As governments aid those struggling during the COVID-19 pandemic, a Kamloops city councillor and former journalist wants support for media.
“Every time a newspaper dies, a little bit of our democracy dies,” Coun. Dale Bass told KTW.
On Tuesday (April 13), Bass presented a notice of motion at council, which will be debated at the next meeting. The motion requests that council recognize the media as essential to democracy and support regulations and legislation to rejuvenate news media across Canada. The motion urges quick action by the federal government and requests that it be forwarded to other communities, as well as politicians in higher levels of government.
Bass, who previously worked as a journalist for Kamloops This Week, said the motion is aimed at pressuring the federal government to recognize the media industry among those financially negatively impacted during the pandemic.
She said the government has given money to other industries. On April 12, the federal government struck a financial aid deal with Air Canada, with Ottawa buying $500-million in company shares and offering up to $5.4 billion in low-interest loans.
Bass said the government needs to help media because “it’s dying.”
“We’ve seen hundreds of journalists laid off during COVID,” Bass said, noting a significant number of new outlets have also closed or merged. “It’s not just COVID. One of the underpinnings of our democracy — which has the ability to question and report — has been decimated.”
Bass said a national movement is afoot for municipalities to pass similar motions to encourage the federal government to act. Bass fears inaction could result in more news outlet closures and mergers, which could lead to more ownership concentration.
The Kamloops Daily News closed in 2014 after 80 years in operation, leaving dozens of employees without work. At that time, Kamloops This Week increased publishing to three times weekly. During the pandemic, KTW reduced its print editions to once per week and saw its newsroom staff reduced to six employees from eight staffers.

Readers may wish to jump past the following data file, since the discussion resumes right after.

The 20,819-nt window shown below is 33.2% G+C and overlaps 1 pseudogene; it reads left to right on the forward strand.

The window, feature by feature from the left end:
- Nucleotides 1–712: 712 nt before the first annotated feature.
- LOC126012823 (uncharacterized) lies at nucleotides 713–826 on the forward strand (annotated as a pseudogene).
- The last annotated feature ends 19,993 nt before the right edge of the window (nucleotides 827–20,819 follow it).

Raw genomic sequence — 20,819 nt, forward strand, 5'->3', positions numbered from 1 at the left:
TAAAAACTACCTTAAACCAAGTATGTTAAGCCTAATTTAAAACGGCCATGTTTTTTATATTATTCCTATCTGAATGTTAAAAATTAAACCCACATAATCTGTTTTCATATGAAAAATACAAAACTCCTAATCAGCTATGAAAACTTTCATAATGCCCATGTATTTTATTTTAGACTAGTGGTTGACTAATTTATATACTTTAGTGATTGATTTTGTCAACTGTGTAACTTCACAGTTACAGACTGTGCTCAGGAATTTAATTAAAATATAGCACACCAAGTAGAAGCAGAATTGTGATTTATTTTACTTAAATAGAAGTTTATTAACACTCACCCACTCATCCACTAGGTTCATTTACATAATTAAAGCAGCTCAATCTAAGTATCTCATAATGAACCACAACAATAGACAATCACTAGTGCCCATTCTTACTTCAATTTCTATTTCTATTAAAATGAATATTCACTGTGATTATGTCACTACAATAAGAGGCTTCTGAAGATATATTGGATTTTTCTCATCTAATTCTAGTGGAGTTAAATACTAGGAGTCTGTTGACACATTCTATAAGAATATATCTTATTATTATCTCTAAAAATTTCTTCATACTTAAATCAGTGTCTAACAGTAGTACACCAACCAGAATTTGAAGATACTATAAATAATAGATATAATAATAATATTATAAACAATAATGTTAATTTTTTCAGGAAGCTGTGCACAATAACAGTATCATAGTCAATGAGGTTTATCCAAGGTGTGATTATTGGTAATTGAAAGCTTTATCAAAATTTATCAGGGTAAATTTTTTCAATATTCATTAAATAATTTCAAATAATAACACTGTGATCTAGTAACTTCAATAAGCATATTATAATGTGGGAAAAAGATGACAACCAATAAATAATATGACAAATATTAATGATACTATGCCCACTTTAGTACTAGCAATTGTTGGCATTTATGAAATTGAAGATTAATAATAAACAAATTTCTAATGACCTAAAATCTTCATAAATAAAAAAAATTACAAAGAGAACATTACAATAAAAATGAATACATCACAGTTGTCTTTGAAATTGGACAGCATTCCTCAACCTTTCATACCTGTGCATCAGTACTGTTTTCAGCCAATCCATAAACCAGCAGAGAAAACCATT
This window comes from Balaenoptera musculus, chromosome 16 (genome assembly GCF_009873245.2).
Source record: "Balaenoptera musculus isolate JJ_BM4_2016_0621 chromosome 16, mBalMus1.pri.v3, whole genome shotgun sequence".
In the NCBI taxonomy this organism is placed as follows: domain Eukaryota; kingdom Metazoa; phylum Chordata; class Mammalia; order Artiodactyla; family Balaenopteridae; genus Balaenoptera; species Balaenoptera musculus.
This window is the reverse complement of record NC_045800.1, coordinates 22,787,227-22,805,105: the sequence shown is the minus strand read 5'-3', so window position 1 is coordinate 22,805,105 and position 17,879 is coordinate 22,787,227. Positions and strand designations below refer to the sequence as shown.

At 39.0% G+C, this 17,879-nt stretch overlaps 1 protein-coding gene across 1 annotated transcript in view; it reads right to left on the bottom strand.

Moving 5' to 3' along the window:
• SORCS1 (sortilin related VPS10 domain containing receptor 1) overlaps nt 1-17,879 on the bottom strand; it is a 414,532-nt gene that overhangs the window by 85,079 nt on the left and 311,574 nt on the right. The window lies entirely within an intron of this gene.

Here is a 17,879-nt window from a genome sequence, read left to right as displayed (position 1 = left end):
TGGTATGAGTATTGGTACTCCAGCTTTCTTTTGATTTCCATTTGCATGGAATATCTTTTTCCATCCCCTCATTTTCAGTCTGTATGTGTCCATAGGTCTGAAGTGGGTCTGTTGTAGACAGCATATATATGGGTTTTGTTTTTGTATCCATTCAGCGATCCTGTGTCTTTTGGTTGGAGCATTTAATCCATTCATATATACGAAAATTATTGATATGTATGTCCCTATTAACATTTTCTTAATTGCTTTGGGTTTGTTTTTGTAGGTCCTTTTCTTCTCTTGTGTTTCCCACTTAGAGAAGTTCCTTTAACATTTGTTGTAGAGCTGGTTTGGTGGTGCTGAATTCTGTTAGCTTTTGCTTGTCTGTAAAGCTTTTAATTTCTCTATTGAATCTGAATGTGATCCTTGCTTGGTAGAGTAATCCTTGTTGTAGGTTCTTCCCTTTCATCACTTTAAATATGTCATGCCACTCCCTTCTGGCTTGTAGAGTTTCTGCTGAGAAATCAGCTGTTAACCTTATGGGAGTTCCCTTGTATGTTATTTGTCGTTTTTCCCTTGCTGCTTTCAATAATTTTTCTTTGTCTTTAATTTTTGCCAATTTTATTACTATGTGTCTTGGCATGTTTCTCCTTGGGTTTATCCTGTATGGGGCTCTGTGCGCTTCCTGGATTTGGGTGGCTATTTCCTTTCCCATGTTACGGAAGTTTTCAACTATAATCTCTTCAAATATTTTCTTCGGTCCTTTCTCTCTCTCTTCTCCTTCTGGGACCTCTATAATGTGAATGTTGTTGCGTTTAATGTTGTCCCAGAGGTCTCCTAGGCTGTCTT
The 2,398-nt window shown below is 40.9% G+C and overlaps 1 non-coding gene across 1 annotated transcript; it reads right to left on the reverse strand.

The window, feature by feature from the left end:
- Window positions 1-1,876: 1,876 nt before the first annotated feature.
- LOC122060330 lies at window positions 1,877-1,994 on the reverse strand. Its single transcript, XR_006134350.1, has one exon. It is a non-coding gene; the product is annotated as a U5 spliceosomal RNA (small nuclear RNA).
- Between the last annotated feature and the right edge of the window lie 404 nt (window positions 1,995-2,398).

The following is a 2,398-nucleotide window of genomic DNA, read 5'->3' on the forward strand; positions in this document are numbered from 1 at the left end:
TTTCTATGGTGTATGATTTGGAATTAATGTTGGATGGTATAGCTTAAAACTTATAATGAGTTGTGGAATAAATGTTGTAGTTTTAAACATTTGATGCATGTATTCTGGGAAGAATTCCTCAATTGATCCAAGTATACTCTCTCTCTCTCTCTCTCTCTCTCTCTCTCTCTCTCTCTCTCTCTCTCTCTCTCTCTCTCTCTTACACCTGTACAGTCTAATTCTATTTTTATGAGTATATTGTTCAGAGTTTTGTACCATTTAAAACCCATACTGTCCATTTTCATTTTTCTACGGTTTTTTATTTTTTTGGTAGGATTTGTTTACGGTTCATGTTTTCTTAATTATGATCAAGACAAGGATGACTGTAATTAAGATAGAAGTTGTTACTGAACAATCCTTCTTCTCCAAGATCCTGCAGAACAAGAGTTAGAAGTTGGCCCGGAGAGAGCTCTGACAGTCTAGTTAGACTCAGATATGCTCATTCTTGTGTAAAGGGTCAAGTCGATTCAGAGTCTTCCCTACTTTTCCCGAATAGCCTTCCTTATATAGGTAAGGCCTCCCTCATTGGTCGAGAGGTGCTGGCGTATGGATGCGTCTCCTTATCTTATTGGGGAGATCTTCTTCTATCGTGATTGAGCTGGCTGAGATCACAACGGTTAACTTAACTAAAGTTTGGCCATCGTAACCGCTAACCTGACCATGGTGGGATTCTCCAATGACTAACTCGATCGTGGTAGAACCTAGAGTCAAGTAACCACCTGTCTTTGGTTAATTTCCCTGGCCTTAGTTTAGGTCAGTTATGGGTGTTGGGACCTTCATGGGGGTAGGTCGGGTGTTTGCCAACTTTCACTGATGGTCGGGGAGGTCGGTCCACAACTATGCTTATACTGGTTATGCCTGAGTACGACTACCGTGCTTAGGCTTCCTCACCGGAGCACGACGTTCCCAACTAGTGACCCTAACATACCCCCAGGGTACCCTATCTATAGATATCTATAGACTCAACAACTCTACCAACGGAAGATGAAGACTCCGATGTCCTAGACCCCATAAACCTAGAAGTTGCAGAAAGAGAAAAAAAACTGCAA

After buying Huffington Post, Buzzfeed closed its Canadian operations. Bell laid off more than 200 employees, including those impacted by the sudden closure of Vancouver’s TSN 1040 radio station in February. Meanwhile, a few smaller online new outlets have popped up in recent years in Kamloops.
Federal Heritage Minister Steven Guilbeault has pledged to tax tech companies, with the money supporting media. However, it can be politically unpopular for government to support media financially, as it can be perceived as buying the press.
Bass said she wants the federal government to help struggling media without impeding its role.
“That requires a significant rethinking of the relationship [between government and media],” she said
Bass pointed to the CBC as a federally-funded media organization, noting some other countries fund — but also control — media, which is why she is stressing the importance of a free press.
Bass was asked if she, as a politician, is in a position of conflict by supporting the media industry, given the possible perception of receiving favourable press in return. Bass replied that she believes in free media as a former journalist of 45 years. She said she has received criticism as a politician and believes it to be part of a functioning democracy, leading to informed citizens.
“I don’t care if the media criticizes me,” Bass said. “I really don’t. As long as it’s fair and it’s just and it’s transparent. I just believe that we owe it to our citizens to give them transparent, accurate, honest, factual information so they can be informed citizens.”
Bass’ notice of motion will be debated on April 20.